Whether you’re on the fence about trying Agile, or you just can’t understand how it would fit into your project, you should first understand what Agile is not. We’re here to debunk some common misunderstandings:
1. There’s no documentation
Many people are under the impression that being Agile means we don’t produce any documentation, but this simply isn’t true. We do produce documentation, but only what’s needed. One of the main concepts of Agile is to generate ‘no waste’, and to be as efficient as possible.
Therefore we only create documentation that is strictly necessary, and rather than creating everything at the beginning, we do it as we go along to ensure we are flexible as new situations arise.
2. There’s no planning
As with documentation, we prefer not to plan every detail at the beginning, because things change and you can’t possibly know everything you’re going to need before you’ve even started.
Instead, we plan what we need for each block of work, and review how the plan worked before starting the next block.
3. Developers and Stakeholders need to be at the same location
Because of our essentialist approach to specifications and planning, communication is key! But this doesn’t necessarily mean we have to be in the same location as our clients.
We use tools such as Leankit and Skype to ensure we are in continuous contact throughout the project, and we send out releases at the end of each sprint (2 to 3 weeks) to encourage regular feedback on all elements of the project.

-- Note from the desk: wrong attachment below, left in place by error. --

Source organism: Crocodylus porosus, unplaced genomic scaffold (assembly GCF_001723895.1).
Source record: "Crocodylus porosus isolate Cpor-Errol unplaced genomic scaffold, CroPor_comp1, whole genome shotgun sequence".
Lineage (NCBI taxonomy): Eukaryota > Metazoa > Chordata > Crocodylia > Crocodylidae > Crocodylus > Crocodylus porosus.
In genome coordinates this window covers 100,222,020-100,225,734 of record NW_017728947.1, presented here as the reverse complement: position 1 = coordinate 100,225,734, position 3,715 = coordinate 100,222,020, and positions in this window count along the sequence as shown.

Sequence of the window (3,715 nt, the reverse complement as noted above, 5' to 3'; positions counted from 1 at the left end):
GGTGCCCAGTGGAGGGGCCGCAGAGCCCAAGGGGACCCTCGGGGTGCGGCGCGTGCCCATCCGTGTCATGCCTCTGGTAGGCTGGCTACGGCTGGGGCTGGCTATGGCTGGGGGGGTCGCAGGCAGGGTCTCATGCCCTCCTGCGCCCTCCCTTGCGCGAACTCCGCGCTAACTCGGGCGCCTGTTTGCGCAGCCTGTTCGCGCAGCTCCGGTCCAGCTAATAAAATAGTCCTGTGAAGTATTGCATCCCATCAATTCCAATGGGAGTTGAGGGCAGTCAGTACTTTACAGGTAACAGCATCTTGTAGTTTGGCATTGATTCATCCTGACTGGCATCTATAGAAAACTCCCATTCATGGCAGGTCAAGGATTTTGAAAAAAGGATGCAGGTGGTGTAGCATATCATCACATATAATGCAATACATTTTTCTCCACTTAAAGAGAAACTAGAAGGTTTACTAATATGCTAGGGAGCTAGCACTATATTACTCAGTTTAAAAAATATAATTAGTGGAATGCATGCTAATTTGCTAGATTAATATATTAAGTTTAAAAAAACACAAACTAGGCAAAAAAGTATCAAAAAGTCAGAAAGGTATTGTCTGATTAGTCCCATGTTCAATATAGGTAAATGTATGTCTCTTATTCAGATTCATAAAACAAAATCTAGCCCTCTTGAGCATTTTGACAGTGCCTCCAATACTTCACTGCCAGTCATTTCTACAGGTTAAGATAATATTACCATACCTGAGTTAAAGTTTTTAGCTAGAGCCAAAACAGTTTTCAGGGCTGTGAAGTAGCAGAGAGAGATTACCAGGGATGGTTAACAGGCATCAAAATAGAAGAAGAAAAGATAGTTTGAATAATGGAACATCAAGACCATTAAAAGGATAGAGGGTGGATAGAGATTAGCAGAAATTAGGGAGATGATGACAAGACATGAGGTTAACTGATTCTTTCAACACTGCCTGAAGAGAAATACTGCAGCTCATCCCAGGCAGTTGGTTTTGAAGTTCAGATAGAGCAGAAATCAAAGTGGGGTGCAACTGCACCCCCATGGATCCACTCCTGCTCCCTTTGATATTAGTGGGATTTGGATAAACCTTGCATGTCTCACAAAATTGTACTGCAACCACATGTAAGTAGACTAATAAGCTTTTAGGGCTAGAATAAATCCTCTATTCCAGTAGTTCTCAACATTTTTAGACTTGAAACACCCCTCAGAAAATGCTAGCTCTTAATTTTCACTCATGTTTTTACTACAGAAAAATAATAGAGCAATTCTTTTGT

4. Agile doesn’t work with ISO or FDA standards
As previously mentioned, any specifications or documentation that are necessary to the project will be created, so if it requires compliance with an ISO standard, we will provide the documentation needed because it is necessary to the success of the project.
5. Agile will solve all software problems
If there is a problem with the software, using flexible Agile processes will make the problem come to the surface quicker, due to the continuous feedback loops and testing methods. Bringing these issues to light quickly means that they can be dealt with faster.
Many people find that things will get worse before they get better, due to suddenly finding issues that they weren’t aware of before. This doesn’t mean there are more problems, it just means that you are now aware of them.
6. There’s only one ‘right’ way to do Agile
In fact, there are many different variations of Agile, such as XP, Scrum or Lean. Each one contains methods that will suit different businesses, so choosing a variation completely depends on your current processes.
7. Agile isn’t predictable
Because we prefer not to provide large specifications at the start, many companies may be concerned that they won’t be able to predict the outcome. But with releases and updates being delivered at the end of each sprint for feedback, it is easier for clients to see the software grow and develop, and having elements to test out at each step means the project becomes more tangible.
In traditional Waterfall methods, it could be six months before there is a release for the client to see, and so they will have less vision on how the project is progressing.
We are also able to estimate how long the project will take using our teams’ velocity and the arrival rate of new work items. After the first few sprints, we can extrapolate these rates using a cumulative flow graph to estimate how long it will take to complete the work.
If you still aren’t sure whether Agile would work for you, feel free to get in touch to ask any questions: firstname.lastname@example.org.